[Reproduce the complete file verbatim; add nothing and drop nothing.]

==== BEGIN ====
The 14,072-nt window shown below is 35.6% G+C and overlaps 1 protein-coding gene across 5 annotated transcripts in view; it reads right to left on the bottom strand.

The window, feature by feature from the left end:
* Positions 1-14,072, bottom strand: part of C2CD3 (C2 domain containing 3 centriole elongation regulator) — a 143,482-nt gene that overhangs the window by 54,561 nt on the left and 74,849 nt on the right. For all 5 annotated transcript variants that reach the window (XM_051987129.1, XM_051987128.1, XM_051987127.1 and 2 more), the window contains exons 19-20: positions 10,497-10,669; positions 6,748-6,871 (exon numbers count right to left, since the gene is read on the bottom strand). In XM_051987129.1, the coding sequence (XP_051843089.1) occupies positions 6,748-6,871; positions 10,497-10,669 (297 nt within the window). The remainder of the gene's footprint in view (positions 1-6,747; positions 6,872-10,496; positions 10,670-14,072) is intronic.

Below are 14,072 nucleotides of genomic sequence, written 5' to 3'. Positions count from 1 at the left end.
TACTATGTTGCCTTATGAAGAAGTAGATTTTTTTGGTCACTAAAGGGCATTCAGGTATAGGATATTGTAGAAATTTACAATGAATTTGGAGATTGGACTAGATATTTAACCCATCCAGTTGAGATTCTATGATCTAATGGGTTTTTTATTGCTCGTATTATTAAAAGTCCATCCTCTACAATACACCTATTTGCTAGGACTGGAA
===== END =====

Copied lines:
The 14,072-nt window shown below is 35.6% G+C and overlaps 1 protein-coding gene across 5 annotated transcripts in view; it reads right to left on the bottom strand.

The window, feature by feature from the left end:
* Positions 1-14,072, bottom strand: part of C2CD3 (C2 domain containing 3 centriole elongation regulator) — a 143,482-nt gene that overhangs the window by 54,561 nt on the left and 74,849 nt on the right. For all 5 annotated transcript variants that reach the window (XM_051987129.1, XM_051987128.1, XM_051987127.1 and 2 more), the window contains exons 19-20: positions 10,497-10,669; positions 6,748-6,871 (exon numbers count right to left, since the gene is read on the bottom strand). In XM_051987129.1, the coding sequence (XP_051843089.1) occupies positions 6,748-6,871; positions 10,497-10,669 (297 nt within the window). The remainder of the gene's footprint in view (positions 1-6,747; positions 6,872-10,496; positions 10,670-14,072) is intronic.

Below are 14,072 nucleotides of genomic sequence, written 5' to 3'. Positions count from 1 at the left end.
TACTATGTTGCCTTATGAAGAAGTAGATTTTTTTGGTCACTAAAGGGCATTCAGGTATAGGATATTGTAGAAATTTACAATGAATTTGGAGATTGGACTAGATATTTAACCCATCCAGTTGAGATTCTATGATCTAATGGGTTTTTTATTGCTCGTATTATTAAAAGTCCATCCTCTACAATACACCTATTTGCTAGGACTGGAA